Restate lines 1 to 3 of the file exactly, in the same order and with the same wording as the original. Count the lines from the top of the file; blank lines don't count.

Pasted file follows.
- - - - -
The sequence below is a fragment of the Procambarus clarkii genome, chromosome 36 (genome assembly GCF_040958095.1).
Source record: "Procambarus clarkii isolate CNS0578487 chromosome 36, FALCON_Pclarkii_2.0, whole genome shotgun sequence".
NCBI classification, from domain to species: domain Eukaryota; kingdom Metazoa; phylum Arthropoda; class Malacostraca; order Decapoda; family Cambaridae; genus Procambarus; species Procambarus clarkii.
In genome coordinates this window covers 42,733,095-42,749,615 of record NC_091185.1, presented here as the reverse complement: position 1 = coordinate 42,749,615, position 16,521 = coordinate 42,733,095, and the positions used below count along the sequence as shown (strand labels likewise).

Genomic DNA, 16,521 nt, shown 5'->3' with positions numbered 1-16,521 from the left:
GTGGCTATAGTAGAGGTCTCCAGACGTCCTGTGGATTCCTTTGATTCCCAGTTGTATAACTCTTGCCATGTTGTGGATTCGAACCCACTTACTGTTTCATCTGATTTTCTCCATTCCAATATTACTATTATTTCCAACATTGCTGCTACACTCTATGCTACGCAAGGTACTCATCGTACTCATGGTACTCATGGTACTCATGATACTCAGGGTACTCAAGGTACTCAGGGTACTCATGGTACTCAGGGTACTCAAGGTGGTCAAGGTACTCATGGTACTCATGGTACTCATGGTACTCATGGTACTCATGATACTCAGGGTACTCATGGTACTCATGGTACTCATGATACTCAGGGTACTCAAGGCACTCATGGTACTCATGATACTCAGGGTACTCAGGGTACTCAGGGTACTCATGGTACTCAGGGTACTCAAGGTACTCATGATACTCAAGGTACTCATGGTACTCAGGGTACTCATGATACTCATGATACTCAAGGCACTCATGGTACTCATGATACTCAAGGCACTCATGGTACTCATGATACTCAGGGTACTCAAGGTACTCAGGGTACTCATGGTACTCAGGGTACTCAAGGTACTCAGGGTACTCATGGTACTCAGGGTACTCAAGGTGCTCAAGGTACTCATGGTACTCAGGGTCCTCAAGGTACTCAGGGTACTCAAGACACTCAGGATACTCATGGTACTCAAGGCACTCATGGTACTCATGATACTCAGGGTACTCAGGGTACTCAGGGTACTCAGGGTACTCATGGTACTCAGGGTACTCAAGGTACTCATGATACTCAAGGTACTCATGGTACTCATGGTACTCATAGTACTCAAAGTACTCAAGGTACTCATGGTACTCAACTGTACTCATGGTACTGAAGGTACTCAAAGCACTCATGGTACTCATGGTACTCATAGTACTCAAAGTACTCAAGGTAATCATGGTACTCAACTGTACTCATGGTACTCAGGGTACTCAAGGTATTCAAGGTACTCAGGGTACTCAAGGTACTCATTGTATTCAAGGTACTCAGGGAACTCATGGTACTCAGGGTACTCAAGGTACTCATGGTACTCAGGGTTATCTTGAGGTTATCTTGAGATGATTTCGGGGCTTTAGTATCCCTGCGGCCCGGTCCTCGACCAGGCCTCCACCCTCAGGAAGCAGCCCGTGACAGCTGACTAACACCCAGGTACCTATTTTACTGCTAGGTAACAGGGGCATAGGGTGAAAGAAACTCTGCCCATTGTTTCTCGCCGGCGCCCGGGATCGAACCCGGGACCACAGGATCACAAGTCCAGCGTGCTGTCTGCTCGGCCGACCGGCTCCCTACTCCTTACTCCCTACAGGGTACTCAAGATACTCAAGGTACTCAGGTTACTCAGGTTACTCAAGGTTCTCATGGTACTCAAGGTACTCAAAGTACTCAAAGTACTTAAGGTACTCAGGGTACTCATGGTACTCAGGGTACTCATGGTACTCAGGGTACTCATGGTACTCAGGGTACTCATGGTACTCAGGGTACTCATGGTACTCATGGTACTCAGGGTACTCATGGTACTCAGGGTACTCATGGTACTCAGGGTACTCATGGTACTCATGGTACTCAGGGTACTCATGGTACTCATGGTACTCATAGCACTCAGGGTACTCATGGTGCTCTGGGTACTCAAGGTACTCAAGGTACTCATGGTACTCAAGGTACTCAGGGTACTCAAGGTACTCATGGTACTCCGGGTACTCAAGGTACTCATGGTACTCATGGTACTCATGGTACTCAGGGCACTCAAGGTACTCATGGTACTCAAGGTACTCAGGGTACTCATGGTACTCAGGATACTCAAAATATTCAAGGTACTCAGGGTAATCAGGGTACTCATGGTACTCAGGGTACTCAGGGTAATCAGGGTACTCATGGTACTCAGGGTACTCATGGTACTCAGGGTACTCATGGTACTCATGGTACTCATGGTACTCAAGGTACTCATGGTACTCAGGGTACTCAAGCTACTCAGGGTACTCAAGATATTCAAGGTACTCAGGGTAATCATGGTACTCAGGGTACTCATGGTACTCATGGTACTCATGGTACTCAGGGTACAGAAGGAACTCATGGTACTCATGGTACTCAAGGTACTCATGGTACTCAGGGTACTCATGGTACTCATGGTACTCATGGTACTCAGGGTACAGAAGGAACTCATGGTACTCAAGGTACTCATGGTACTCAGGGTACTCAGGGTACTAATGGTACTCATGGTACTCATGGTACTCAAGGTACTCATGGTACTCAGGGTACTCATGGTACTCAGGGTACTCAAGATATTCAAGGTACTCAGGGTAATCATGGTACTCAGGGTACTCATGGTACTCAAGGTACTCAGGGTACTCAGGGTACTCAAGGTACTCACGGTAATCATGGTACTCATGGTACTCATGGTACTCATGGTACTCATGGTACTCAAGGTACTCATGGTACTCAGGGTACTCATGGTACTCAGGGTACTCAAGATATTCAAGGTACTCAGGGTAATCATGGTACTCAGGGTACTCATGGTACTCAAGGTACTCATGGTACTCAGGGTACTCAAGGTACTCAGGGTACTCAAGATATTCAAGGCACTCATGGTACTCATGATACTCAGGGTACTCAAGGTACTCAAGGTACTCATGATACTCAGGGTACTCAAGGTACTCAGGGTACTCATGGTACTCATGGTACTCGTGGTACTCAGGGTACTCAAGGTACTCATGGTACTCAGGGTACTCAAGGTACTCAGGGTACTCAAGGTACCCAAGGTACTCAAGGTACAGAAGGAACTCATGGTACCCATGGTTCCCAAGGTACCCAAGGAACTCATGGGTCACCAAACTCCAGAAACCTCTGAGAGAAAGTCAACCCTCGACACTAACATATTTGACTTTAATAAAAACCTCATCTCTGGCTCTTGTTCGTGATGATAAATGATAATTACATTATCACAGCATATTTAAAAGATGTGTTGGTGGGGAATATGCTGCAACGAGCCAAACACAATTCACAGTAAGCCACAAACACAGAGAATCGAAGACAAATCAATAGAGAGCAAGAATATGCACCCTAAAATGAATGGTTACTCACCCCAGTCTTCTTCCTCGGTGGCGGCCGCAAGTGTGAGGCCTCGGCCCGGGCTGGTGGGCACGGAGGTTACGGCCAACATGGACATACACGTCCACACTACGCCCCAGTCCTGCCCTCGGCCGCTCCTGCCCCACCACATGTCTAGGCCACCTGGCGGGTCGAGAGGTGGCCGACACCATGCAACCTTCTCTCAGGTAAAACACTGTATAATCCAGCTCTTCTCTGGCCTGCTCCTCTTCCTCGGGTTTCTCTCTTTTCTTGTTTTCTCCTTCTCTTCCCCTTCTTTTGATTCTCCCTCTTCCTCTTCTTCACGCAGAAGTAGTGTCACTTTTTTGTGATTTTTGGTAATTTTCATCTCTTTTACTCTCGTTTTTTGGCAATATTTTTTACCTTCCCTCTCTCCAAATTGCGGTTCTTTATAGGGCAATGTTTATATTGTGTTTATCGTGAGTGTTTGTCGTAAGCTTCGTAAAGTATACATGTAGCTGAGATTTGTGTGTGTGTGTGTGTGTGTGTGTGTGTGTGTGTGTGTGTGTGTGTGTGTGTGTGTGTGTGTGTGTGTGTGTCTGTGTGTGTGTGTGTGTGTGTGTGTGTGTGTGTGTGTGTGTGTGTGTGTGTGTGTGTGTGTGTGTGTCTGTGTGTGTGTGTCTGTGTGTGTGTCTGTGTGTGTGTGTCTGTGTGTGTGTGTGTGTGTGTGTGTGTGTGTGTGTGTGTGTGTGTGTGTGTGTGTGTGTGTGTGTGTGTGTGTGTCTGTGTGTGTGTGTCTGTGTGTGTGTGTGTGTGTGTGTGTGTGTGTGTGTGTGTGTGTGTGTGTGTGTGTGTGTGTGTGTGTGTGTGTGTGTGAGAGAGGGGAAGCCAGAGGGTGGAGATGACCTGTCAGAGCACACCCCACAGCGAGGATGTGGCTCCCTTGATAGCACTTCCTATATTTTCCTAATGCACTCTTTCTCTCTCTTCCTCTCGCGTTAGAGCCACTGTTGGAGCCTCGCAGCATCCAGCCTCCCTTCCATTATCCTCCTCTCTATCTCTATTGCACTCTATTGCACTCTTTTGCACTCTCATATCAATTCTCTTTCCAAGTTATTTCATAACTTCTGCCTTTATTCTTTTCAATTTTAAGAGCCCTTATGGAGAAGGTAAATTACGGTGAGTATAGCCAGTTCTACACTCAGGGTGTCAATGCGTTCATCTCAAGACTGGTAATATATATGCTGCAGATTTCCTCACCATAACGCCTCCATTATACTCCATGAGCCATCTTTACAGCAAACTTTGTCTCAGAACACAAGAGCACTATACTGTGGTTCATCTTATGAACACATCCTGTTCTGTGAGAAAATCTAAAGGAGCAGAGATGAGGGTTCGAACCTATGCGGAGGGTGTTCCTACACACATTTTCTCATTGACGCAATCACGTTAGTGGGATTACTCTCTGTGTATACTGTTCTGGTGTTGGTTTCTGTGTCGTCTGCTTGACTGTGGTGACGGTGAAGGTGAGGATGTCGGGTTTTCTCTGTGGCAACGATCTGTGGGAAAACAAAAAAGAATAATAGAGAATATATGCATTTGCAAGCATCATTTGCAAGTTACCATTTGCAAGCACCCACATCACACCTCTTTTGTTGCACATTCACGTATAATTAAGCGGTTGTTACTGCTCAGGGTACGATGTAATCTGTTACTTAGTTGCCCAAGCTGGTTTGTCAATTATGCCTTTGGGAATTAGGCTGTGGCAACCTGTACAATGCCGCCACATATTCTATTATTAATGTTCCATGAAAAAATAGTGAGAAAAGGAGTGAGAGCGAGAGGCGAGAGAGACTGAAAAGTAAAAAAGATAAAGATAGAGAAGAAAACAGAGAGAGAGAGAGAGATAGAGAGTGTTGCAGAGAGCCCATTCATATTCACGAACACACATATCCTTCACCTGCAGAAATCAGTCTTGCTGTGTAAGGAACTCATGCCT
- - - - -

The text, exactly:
The sequence below is a fragment of the Procambarus clarkii genome, chromosome 36 (genome assembly GCF_040958095.1).
Source record: "Procambarus clarkii isolate CNS0578487 chromosome 36, FALCON_Pclarkii_2.0, whole genome shotgun sequence".
NCBI classification, from domain to species: domain Eukaryota; kingdom Metazoa; phylum Arthropoda; class Malacostraca; order Decapoda; family Cambaridae; genus Procambarus; species Procambarus clarkii.